Tuesday, January 16, 2007

17

”You are no different than any of your peers despite this!” I still remember this statement made by one of the nurses at the hospital when I was diagnosed. Although I am confident that she told me so in the best sense, even now I can’t help thinking how wrong it is in certain contexts.

Today is my 17th D-anniversary - actually I believe that the week day was also Tuesday back then. Neither I nor my family has ever done anything special to commemorate this day, just noted that yet another year had passed. Each time, however, I cannot help to think back to that day when I was diagnosed as well as the years past since then.


This year, since I now have a blog, I will share some of these thoughts with you guys.


In one of my first blog posts, I described my diagnosis , so I will not go through that again. Suffice it is to say I don’t remember the 2 weeks of stay in the hospital as very joyful – except for the fun with my roomies, one of whom is still one of my best friends :-) Most of you who have had this disease as long as I, or even longer, will probably remember that those early days were not the most flexible ones regarding diabetes management and treatment plans.


My family has always been very supportive with my D, which is great. In addition, my dad has always been very protective toward both me and my sister – I would actually say overly protective much of the time. Maybe I will understand this wish to protect your children against everything, even just scratches and falls during play, when I have kids myself, but so far I can’t say that I agree with all the protection that my dad offered – and still offers - me and my sister. This protection meant that even though I had wished to try to play soccer in a club for years, I wasn’t allowed because I could get hurt (that was my dad’s typical reasoning with me, along with the fact that the strains on the muscles, tendons and skeleton that soccer would mean, would cause problems when you were still growing). The fact that I had asthma and allergies (grass pollen allergy is one of them) didn’t help either, so when diabetes came along I almost thought I would never get to play soccer in a club until I turned 18 and would be of legal age.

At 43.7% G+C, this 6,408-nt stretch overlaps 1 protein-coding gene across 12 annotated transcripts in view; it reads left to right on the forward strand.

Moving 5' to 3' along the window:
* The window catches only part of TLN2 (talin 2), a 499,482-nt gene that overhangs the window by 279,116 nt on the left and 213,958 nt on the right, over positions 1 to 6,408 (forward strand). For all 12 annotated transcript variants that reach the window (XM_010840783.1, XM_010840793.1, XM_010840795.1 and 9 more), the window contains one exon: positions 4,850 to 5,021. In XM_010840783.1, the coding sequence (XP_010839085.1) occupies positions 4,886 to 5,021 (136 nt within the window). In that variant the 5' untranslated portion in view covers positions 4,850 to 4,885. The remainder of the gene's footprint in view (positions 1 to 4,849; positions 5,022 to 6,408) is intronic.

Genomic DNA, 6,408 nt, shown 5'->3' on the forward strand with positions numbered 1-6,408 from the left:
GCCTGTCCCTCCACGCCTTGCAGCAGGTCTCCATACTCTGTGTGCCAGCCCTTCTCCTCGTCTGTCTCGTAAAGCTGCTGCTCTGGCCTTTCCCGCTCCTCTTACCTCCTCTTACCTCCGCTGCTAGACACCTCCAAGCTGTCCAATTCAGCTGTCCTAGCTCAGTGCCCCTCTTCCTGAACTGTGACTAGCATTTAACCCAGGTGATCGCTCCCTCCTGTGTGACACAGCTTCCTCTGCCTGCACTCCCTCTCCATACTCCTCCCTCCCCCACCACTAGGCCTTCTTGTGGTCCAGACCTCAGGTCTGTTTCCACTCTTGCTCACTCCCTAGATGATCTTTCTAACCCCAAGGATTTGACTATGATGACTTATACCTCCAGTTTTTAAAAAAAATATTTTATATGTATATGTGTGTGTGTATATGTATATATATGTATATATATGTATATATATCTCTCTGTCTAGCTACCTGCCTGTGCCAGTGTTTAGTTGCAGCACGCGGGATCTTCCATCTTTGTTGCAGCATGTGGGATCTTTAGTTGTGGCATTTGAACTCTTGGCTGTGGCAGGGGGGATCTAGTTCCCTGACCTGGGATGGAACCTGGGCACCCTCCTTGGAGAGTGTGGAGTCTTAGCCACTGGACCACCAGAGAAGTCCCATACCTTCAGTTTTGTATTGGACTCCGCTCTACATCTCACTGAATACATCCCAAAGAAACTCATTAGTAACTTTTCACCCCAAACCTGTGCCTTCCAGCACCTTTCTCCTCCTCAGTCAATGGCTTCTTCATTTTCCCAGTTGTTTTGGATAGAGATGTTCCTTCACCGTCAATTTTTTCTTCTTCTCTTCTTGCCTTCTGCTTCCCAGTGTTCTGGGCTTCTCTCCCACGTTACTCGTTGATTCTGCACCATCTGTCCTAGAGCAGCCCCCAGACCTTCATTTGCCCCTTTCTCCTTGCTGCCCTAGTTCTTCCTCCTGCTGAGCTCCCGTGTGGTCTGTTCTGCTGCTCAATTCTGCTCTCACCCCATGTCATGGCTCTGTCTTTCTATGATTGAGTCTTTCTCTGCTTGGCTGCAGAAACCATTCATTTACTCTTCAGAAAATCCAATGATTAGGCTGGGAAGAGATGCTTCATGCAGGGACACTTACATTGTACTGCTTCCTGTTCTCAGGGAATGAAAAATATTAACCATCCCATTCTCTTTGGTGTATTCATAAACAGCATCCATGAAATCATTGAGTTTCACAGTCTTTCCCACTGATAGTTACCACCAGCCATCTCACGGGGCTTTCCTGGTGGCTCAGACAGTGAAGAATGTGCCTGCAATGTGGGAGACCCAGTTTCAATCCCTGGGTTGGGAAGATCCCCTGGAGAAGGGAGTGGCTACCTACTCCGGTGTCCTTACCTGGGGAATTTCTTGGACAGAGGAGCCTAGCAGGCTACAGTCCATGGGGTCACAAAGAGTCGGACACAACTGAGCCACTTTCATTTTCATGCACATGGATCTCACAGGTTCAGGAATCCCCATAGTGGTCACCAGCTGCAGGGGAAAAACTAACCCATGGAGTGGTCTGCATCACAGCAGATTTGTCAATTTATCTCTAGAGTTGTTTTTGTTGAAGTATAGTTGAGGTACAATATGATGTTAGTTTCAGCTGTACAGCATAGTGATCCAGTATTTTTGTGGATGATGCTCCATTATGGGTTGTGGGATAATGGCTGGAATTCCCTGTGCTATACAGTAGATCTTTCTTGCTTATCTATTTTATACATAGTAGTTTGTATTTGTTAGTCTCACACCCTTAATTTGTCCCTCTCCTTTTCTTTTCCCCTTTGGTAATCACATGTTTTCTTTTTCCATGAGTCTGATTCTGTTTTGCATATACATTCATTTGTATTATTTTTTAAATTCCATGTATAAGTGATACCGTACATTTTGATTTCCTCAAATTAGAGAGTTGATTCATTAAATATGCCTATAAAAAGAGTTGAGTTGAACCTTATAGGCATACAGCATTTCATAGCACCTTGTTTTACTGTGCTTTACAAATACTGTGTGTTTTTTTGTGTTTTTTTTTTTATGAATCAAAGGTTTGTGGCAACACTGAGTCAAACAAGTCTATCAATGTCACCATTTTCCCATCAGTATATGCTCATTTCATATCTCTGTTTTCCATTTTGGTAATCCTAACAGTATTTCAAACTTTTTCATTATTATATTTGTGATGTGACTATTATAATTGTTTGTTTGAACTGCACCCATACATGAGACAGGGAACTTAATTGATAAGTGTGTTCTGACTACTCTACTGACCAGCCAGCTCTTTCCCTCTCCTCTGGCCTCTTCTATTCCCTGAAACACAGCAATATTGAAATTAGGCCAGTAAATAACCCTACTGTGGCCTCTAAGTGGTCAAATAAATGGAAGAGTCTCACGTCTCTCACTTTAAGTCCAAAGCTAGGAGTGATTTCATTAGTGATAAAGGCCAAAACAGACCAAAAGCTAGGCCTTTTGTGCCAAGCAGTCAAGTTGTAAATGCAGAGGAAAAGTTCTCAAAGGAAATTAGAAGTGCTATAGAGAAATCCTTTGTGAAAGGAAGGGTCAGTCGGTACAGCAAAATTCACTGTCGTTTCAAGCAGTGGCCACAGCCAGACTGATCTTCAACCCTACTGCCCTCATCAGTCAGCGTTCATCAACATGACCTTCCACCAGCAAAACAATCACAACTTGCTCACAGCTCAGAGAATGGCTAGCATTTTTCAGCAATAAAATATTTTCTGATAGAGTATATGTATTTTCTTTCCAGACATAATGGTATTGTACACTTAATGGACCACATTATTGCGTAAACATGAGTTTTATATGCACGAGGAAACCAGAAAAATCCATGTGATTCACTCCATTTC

My dad surprised me, though. He signed both me and my sister up for a soccer club in the nearest larger town. There was a soccer club in our village too, but apparently my dad chose the larger one, because he knew some of the people in that club. I was thrilled to finally be allowed to enter a team, although I was a bit annoyed by the fact that the distance to the club was so that one of our parents had to drive us for practice and games.


While my dad would usually attend all the away-games (to be sure that we got there safely!), he wouldn’t stay and watch practice. I had been diabetic for little over a year when I started playing soccer in the club, and although I had only been on injections for half a year or so, I felt fully competent in recognizing and treating lows. I also felt that I understood the principles behind the treatment and the effect of it pretty well, having educated myself through a lot of reading and noticing how my body reacted in different situations. However, I clearly remember a couple of times, where soccer and diabetes collided, and where my dad particularly didn’t show much of the understanding that otherwise characterized my family.